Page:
PO Council Ponders its Next Move on SKIA Sewers

Clarification 9/8/08: In a comment below, Bob Meadows called into question the following statement on this entry:

“With financing, the expansion cost $21.5 million, of which $4.5 million represents expanded capacity set to be dedicated to SKIA.”

Regarding the total cost of expansion, I checked with City of Port Orchard Treasurer Kris Tompkins, who replied:

“I think there needs to be clarification.  The expansion cost of the treatment plant was $21.5 million including the debt (financing) of $16.8 million.  The City & District (Karcher Creek Sewer District, now Westsound Utility District) together contributed $4.7 million (50/50%).  These numbers do not include the interest (of 1/2 a percent), which over the life of the debt will be an additional $775,000+.  One loan will be paid off in 2022 & the second in 2024.”

Regarding the cost of the expanded capacity dedicated to SKIA, Bob also called into question the $4.5 million (in the statement above), saying he could find no such reference on the city’s annual financial report. The figure I was using came from an e-mail to me from Lary Coppola on why the city wants to pursue its perceived right to provide sewer to SKIA. City Councilman John Clauson cited an amount of $3.5 in a recent interview.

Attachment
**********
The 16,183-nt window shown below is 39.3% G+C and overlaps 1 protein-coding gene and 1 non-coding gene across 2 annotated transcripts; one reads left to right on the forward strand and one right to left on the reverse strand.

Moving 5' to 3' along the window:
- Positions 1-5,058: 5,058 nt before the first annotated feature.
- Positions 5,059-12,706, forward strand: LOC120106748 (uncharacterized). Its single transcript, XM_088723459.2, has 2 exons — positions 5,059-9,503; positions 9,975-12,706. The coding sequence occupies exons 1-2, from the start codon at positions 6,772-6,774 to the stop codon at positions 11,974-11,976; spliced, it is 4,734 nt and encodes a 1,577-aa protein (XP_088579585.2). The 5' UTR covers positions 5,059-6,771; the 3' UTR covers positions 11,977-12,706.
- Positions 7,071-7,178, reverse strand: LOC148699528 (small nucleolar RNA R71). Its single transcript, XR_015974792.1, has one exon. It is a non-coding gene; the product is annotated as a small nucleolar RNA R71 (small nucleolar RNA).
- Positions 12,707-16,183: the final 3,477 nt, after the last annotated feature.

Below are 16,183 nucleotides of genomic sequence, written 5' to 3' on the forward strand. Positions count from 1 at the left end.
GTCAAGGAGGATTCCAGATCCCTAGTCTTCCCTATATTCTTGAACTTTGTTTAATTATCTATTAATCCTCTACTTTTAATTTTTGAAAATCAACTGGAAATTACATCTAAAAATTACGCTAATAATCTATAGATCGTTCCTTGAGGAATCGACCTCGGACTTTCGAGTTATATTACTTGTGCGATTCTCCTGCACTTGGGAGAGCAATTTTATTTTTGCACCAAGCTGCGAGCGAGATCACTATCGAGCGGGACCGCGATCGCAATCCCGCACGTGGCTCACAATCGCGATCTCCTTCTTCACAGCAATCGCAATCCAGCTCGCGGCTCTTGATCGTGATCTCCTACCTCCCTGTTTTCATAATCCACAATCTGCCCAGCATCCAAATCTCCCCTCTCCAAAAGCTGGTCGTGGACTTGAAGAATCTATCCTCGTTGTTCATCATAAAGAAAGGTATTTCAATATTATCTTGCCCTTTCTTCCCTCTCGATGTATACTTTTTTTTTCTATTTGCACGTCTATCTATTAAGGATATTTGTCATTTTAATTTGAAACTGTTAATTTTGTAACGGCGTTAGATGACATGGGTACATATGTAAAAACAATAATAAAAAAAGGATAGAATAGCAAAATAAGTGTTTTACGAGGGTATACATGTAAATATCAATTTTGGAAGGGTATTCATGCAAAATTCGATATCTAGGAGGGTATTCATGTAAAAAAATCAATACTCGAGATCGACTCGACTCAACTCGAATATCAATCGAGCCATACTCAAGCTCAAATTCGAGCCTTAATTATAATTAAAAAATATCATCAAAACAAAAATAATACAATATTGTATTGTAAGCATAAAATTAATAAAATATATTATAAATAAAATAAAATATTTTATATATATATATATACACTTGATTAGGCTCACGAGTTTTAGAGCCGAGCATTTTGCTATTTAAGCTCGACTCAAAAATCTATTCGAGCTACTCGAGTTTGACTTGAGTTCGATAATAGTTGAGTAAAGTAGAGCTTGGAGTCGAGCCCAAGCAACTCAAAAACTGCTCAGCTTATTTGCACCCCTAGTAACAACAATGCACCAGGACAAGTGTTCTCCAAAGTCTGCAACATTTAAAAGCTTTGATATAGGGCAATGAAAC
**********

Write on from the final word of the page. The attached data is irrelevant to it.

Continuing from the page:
Kris Tompkins, who replied:

“To my knowledge there has not been any calculation of a monetary value that represents the expanded capacity to be dedicated to SKIA.  So I don’t believe the statement “…of which $4.5 represents expanded
capacity set to be dedicated to SKIA” is correct.  Part of the expanded capacity was in order to service SKIA but I never even have heard that a certain percentage of capacity was attributed to SKIA.”

Here’s the original post:

Members of the Port Orchard City Council are considering what to do next on the issue of Port Orchard’s desire to sewer the South Kitsap Industrial Area, since Wednesday, when the Bremerton City Council voted 7-0 to accept SKIA property owners’ petition to annex SKIA south. The council already voted to accept annexation of SKIA north, for a total of 3,400 acres to be annexed.

The council has yet to meet as a whole, yet in previous meetings, said Councilman John Clauson, they have been united in their desire to see Bremerton uphold a 2003 memorandum of agreement between Port Orchard and the Port of Bremerton, primary property owner of SKIA. The agreement designates Port Orchard as the entity that will provide sewer to the area, slated for development as an industrial park.

But Bremerton officials have said they are under no obligation to honor an agreement to which they are not party.

Mayor Cary Bozeman on Wednesday said the city would look for the deal that best served the residents of Bremerton, be it through Port Orchard or another provider.

“Obviously I’m disappointed in the sense that the City of Bremerton and the City of Port Orchard have had a great relationship forever, and I hate to have it get tarnished in this way,” Clauson said. “I do have a great respect for Mayor Bozeman and the city council. I’d like to talk to them directly.”

As to how far Port Orchard will go to press the matter, Clauson said, “We’ve been talking about the possibility of a lawsuit over this whole issue.”